"The nation - or at least its politicians, its pundits and its billionaires - has made this debate about labor (read unions) by atomizing this debate down to the teacher level. And while there is room for conversation there, it misses the larger picture. Our schools are structurally dysfunctional places which, therefore, makes teaching and learning much harder than it needs to be, so that teachers -- and students -- have to succeed despite the system, rather than because of it.

"As long as high school students have to travel to eight different classes where eight different teachers talk about grading / standards / learning in eight different ways, students will spend far too much trying to figure out the adults instead of figuring out the work. When that happens, too many students will fall through the cracks and fail. If we built schools where there was a common language of teaching and learning and common systems and structures so that kind people of good faith can bring their ideas and creativity and passion to bear within those systems and structures and help kids learn, we will find that more teachers can be the kind of exemplary teachers that Mr. Kristof wants.

"As long as there is little to no time in the high school schedule for teachers and students to see and celebrate each other's shared humanity, too many students will feel that school is something that is done to them, that teachers care more about their subjects than they do about the kids. As long as teachers have 120-150 kids on their course roster, and there is little continuity year to year so that relationships cannot be maintained, too many students will be on their own when they struggle. If we build schools where teachers and students have time to relate to one another as people - if we create pathways for students and teachers to know each other over time, so that every child knows they have an adult advocate in their school, we make schools more human -- and more humane - for all who inhabit them.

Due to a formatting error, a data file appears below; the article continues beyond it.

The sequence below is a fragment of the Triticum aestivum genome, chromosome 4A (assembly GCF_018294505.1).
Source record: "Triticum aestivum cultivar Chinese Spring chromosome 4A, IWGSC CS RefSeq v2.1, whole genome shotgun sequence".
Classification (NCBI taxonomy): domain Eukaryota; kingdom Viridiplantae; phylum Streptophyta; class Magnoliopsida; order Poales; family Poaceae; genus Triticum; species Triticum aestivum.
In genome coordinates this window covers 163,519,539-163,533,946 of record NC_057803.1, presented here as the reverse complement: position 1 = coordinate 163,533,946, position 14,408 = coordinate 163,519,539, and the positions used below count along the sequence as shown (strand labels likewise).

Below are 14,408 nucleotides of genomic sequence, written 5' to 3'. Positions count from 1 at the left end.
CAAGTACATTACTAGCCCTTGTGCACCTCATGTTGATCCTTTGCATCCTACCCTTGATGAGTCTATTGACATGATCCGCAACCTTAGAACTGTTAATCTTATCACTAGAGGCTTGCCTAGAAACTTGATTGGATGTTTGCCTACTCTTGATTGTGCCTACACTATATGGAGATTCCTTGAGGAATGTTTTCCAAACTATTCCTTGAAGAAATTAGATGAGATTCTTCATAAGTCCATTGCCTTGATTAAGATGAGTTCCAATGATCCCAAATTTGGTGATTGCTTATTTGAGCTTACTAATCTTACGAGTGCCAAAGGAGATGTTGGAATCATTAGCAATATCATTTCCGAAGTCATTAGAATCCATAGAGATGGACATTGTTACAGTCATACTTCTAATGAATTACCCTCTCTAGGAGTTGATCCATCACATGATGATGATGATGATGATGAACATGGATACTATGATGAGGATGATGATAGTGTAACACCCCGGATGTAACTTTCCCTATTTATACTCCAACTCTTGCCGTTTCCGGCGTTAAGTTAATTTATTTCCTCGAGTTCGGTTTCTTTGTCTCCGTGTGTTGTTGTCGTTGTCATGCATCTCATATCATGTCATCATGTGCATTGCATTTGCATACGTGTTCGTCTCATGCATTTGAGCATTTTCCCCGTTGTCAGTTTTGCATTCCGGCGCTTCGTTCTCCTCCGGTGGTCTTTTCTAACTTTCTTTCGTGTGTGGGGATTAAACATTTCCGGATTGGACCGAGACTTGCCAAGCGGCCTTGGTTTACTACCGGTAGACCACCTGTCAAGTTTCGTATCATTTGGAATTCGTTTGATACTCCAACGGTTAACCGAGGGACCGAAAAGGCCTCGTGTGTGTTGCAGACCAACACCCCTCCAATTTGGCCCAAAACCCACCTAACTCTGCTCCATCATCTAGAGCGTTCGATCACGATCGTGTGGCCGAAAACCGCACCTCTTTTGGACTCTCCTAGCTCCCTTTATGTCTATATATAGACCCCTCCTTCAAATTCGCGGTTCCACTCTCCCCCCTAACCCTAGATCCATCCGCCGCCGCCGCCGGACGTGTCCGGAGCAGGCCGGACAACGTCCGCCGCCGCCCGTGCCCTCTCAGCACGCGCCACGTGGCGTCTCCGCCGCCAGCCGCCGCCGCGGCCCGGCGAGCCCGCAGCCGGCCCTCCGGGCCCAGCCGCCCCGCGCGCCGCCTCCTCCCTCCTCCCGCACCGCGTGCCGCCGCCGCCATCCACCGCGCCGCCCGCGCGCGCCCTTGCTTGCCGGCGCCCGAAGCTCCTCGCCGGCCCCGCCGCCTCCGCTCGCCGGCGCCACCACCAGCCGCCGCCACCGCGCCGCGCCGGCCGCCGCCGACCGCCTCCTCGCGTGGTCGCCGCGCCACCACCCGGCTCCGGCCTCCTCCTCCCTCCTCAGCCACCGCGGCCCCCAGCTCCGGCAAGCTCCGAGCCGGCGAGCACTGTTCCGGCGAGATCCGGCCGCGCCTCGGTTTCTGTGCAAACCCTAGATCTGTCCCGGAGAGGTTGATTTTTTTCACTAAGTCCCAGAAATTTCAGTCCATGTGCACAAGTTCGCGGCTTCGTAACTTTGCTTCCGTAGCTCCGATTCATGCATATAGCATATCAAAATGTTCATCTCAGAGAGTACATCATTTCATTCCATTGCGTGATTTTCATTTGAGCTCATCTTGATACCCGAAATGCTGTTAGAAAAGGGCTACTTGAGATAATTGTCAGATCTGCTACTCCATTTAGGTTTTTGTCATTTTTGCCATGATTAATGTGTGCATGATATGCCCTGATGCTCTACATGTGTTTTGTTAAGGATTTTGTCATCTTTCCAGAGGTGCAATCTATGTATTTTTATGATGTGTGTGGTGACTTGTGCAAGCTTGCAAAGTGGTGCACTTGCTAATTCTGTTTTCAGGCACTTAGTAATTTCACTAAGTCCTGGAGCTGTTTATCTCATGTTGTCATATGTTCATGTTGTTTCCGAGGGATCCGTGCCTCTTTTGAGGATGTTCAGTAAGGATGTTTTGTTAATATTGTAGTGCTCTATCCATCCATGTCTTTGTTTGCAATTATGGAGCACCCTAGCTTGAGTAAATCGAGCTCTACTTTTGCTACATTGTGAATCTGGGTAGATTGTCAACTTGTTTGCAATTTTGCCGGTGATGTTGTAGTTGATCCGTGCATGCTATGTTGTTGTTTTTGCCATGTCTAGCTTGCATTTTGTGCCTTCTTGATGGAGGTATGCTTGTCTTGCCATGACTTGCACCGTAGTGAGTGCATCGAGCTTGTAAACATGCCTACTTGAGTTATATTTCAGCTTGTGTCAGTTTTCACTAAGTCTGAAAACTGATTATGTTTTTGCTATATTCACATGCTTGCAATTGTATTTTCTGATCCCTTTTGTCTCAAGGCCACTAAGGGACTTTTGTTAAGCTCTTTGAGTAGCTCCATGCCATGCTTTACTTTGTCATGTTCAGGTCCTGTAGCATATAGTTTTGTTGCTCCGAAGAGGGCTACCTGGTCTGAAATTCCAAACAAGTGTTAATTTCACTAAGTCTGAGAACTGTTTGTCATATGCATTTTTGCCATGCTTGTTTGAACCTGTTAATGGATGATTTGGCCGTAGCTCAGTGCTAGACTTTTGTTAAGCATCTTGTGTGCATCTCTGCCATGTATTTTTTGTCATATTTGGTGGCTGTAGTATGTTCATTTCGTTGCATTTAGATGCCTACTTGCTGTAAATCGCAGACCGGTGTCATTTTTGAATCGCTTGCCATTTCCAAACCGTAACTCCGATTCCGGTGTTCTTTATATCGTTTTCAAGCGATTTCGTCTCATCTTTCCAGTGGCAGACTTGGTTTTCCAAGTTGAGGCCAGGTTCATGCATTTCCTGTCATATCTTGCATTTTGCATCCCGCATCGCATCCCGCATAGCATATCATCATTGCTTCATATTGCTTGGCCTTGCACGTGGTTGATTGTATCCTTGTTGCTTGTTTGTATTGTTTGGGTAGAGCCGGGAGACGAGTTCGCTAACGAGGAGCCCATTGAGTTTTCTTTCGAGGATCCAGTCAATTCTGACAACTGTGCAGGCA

"Let's stop falling victim to the soft thinking that just finding more "great teachers" and getting rid of all the bad ones is the way to reform education and start asking ourselves - "How do we create schools that make it easier for all students and teachers to shine?"
"None discussed the need to address the growing funding gap between rich and poor school districts, and the resulting lack of equitable opportunities for disadvantaged kids to achieve the same goals as every other child in Michigan. Of course not, since that would not be self-serving panning to their respective constituencies.

"It’s ironic that the legislature and governor would tout the term
“best practices” while at the same time they employ some of the worst practices in public school funding. Purposely ignoring the needs of disadvantaged students, who by the way are expected to achieve the same goals as students from more affluent areas, is not what I or any person of intelligence would consider to be a best practice."
Simply put, Mr. President, perhaps if you and our national leaders start to do your job regarding our children, great teachers will be able to do their job, and, I'll bet, a whole lot more teachers will look "great."